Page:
Hard Exercise Can Boost Brain Chemicals Sapped by Depression

A new imaging study shows that intense exercise boosts two critical neurotransmitters — glutamate and gamma-aminobutyric acid (GABA) — resulting in better mental fitness.

Published in The Journal of Neuroscience, the study’s findings offer new insights into why exercise could become an important part of treating depression and other neuropsychiatric disorders linked with deficiencies in neurotransmitters, which drive communications between the brain cells that regulate physical and emotional health.

“Major depressive disorder is often characterized by depleted glutamate and GABA, which return to normal when mental health is restored,” said lead author Dr. Richard Maddock, a professor in the Department of Psychiatry and Behavioral Sciences at the University of California Davis Health System.

“Our study shows that exercise activates the metabolic pathway that replenishes these neurotransmitters.”

The research also helps solve a question about the brain, an energy-intensive organ that consumes a lot of fuel in the form of glucose and other carbohydrates during exercise, the researcher notes.

“From a metabolic standpoint, vigorous exercise is the most demanding activity the brain encounters, much more intense than calculus or chess, but nobody knows what happens with all that energy,” Maddock said. “Apparently, one of the things it’s doing is making more neurotransmitters.”

To understand how exercise affects the brain, the team studied 38 healthy volunteers. Participants exercised on a stationary bicycle, reaching around 85 percent of their predicted maximum heart rate.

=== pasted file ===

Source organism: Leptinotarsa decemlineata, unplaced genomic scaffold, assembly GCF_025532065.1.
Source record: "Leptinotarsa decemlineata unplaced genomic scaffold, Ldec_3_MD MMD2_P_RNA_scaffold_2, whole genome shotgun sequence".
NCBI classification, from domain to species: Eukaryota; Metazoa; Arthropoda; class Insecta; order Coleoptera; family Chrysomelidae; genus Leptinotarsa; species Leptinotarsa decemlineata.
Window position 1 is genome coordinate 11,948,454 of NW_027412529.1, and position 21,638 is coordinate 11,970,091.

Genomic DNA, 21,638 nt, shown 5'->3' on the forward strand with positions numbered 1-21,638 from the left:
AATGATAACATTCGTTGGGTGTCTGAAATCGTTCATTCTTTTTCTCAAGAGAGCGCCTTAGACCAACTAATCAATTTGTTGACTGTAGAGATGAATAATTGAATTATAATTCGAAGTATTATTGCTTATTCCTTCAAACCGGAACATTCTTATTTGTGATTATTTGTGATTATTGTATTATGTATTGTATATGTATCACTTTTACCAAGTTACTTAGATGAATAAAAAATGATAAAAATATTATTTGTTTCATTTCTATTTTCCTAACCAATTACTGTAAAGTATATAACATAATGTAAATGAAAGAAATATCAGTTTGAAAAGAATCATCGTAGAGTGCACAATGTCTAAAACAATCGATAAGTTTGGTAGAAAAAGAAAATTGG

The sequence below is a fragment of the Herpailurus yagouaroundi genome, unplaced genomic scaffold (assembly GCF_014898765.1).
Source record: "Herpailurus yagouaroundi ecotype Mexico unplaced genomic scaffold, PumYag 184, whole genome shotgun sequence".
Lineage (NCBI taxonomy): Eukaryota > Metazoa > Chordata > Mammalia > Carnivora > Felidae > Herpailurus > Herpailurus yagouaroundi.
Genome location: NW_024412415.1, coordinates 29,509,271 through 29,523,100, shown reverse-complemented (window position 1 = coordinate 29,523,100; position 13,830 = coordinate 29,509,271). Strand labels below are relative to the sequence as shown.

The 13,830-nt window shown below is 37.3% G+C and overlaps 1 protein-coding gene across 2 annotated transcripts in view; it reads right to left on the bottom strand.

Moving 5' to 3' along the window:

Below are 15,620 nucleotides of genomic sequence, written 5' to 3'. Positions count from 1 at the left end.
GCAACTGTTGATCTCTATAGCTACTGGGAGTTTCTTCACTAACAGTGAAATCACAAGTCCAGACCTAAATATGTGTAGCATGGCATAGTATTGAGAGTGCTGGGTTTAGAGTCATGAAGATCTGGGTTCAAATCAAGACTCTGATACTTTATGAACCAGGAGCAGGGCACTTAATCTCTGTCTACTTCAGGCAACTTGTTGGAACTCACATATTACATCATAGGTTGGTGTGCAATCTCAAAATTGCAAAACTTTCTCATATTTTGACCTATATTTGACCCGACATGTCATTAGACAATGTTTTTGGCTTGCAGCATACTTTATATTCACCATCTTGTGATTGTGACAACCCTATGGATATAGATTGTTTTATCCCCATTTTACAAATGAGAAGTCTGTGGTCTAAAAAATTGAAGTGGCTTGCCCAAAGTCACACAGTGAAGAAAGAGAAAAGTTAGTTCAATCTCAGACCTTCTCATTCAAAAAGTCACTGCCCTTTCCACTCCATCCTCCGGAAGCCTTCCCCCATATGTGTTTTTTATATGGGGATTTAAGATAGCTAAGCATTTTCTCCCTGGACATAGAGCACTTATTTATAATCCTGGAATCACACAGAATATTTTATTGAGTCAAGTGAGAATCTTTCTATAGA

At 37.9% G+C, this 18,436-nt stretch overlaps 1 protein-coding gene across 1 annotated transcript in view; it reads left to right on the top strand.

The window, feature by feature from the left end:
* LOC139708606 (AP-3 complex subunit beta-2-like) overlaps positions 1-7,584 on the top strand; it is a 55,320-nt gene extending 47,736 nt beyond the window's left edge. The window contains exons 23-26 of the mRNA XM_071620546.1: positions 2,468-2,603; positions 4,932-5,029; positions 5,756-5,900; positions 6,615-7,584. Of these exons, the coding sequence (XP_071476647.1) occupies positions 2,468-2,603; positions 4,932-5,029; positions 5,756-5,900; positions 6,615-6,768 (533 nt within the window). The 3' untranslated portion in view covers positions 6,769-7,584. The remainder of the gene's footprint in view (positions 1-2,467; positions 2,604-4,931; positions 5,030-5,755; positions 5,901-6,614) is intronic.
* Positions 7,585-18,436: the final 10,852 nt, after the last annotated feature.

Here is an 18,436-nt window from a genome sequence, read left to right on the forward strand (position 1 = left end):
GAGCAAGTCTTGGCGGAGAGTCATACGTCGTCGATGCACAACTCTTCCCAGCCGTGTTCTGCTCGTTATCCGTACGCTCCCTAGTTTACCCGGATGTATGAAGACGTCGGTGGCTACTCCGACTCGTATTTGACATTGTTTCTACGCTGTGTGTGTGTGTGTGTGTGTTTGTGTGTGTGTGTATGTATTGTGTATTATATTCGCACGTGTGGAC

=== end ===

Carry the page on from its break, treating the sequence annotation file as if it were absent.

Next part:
To measure glutamate and GABA, the researchers conducted a series of imaging studies using a powerful 3-tesla MRI to detect nuclear magnetic resonance spectra, which can identify several compounds based on the magnetic behavior of hydrogen atoms in molecules.

The researchers measured GABA and glutamate levels in two different parts of the brain immediately before and after three vigorous exercise sessions lasting between eight and 20 minutes. They also made similar measurements for a control group that did not exercise.

They found that glutamate or GABA levels increased in the participants who exercised, but not among the non-exercisers.

Significant increases were found in the visual cortex, which processes visual information, and the anterior cingulate cortex, which helps regulate heart rate, some cognitive functions, and emotion.

While these gains trailed off over time, there was some evidence of longer-lasting effects, the researchers reported.

“There was a correlation between the resting levels of glutamate in the brain and how much people exercised during the preceding week,” Maddock said. “It’s preliminary information, but it’s very encouraging.”

The findings point to the possibility that exercise could be used as an alternative therapy for depression, he added. This could be especially important for patients under age 25, who sometimes have more side effects from selective serotonin reuptake inhibitors (SSRIs), anti-depressant medications that adjust neurotransmitter levels.

For follow-up studies, Maddock and the research team hope to test whether a less-intense activity, such as walking, offers similar brain benefits. They would also like to use their exercise-plus-imaging method on a study of patients with depression to determine the types of exercise that offer the greatest benefit.

“We are offering another view on why regular physical activity may be important to prevent or treat depression,” Maddock said.

“Not every depressed person who exercises will improve, but many will. It’s possible that we can help identify the patients who would most benefit from an exercise prescription.”

Source: University of California, Davis Health System
 
Exercise and the brain photo by shutterstock.